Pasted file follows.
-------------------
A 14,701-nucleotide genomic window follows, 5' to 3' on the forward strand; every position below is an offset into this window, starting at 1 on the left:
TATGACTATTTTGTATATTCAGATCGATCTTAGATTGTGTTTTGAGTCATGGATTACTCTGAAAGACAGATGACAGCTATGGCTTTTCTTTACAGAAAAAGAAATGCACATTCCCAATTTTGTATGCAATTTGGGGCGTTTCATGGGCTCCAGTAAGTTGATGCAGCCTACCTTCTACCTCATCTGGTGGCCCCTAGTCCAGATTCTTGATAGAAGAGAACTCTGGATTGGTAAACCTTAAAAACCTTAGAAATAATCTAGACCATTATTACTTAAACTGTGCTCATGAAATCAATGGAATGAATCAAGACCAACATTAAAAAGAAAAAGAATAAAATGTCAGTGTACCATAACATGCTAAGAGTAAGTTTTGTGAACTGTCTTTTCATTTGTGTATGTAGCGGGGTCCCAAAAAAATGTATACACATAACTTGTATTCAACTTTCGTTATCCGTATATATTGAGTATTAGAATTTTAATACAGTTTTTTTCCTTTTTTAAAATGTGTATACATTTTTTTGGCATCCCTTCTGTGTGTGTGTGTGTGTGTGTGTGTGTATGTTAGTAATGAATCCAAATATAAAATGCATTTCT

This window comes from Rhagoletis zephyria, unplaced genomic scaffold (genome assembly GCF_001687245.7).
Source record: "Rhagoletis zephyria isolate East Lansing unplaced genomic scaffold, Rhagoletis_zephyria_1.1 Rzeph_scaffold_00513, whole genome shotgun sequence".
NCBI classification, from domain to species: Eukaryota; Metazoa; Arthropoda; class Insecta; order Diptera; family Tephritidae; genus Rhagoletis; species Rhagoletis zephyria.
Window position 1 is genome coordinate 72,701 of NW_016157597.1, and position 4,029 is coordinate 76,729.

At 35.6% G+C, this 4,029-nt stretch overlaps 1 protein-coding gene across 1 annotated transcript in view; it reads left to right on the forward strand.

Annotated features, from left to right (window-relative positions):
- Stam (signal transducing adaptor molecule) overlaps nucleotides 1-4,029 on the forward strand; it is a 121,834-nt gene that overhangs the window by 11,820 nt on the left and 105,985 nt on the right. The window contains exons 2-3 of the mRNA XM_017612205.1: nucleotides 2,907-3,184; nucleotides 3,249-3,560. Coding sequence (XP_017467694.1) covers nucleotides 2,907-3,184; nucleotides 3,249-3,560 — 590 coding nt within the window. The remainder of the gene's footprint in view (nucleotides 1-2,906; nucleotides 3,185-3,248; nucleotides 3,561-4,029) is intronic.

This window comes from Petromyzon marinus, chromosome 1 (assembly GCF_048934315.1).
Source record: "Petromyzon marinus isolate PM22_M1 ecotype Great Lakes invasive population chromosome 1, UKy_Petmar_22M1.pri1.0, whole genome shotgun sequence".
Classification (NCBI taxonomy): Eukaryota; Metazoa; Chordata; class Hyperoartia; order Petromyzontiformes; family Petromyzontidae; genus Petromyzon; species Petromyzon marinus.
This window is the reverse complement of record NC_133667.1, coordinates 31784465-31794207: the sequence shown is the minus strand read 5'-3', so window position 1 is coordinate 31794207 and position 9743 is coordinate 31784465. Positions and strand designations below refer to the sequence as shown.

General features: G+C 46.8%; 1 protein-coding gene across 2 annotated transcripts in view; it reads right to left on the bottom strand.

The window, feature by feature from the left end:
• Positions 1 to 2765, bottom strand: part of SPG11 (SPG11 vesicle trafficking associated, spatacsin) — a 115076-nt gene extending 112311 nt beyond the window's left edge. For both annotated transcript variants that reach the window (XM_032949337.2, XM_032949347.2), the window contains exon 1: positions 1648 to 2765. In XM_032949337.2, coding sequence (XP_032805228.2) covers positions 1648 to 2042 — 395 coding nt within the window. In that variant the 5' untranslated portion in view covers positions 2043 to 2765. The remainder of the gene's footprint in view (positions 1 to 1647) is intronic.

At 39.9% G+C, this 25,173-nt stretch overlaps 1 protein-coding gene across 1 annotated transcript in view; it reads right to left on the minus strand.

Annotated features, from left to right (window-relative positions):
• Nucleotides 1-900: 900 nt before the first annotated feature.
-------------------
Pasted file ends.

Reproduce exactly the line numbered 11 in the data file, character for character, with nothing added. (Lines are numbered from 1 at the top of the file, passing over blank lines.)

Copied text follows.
Source record: "Petromyzon marinus isolate PM22_M1 ecotype Great Lakes invasive population chromosome 1, UKy_Petmar_22M1.pri1.0, whole genome shotgun sequence".